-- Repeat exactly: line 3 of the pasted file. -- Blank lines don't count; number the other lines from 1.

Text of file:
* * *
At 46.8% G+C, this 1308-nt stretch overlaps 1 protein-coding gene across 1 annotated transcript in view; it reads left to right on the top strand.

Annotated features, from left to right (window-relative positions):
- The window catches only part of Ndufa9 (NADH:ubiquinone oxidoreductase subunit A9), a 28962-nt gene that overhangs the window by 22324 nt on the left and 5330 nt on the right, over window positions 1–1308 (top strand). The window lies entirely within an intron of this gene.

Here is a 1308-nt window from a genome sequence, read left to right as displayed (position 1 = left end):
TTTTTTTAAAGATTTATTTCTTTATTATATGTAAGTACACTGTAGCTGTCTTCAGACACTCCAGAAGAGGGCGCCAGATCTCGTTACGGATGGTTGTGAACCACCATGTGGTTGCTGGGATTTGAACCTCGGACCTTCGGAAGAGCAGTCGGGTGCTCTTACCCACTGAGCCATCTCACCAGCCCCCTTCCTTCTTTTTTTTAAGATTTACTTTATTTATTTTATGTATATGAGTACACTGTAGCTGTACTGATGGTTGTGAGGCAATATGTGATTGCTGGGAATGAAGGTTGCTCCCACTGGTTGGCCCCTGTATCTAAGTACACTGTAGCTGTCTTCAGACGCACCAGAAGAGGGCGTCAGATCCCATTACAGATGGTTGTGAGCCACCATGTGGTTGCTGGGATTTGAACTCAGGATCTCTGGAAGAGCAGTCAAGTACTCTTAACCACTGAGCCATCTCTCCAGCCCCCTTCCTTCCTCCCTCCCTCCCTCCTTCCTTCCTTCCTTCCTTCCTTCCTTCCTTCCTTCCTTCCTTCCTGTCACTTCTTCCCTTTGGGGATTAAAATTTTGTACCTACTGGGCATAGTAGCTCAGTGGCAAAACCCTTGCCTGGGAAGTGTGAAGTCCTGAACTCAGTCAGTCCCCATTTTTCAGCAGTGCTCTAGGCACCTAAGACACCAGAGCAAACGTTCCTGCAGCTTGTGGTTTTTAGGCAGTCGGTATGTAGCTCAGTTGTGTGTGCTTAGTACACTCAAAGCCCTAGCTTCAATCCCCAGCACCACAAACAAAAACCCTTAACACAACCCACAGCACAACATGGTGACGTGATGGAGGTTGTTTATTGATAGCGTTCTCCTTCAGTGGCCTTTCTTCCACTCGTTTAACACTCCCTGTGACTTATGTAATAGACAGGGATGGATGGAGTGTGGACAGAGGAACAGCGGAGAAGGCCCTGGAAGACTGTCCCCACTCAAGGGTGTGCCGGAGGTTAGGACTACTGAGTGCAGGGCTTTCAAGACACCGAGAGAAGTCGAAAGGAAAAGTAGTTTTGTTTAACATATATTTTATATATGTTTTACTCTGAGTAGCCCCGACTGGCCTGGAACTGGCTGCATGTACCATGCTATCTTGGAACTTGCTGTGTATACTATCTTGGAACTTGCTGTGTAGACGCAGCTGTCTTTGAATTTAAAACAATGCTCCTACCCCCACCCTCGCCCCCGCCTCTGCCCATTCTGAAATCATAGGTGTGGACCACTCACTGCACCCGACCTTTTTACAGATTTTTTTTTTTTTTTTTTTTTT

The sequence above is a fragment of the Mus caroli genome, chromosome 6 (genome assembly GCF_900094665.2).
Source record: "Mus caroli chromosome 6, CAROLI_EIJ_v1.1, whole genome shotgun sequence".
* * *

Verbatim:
- The window catches only part of Ndufa9 (NADH:ubiquinone oxidoreductase subunit A9), a 28962-nt gene that overhangs the window by 22324 nt on the left and 5330 nt on the right, over window positions 1–1308 (top strand). The window lies entirely within an intron of this gene.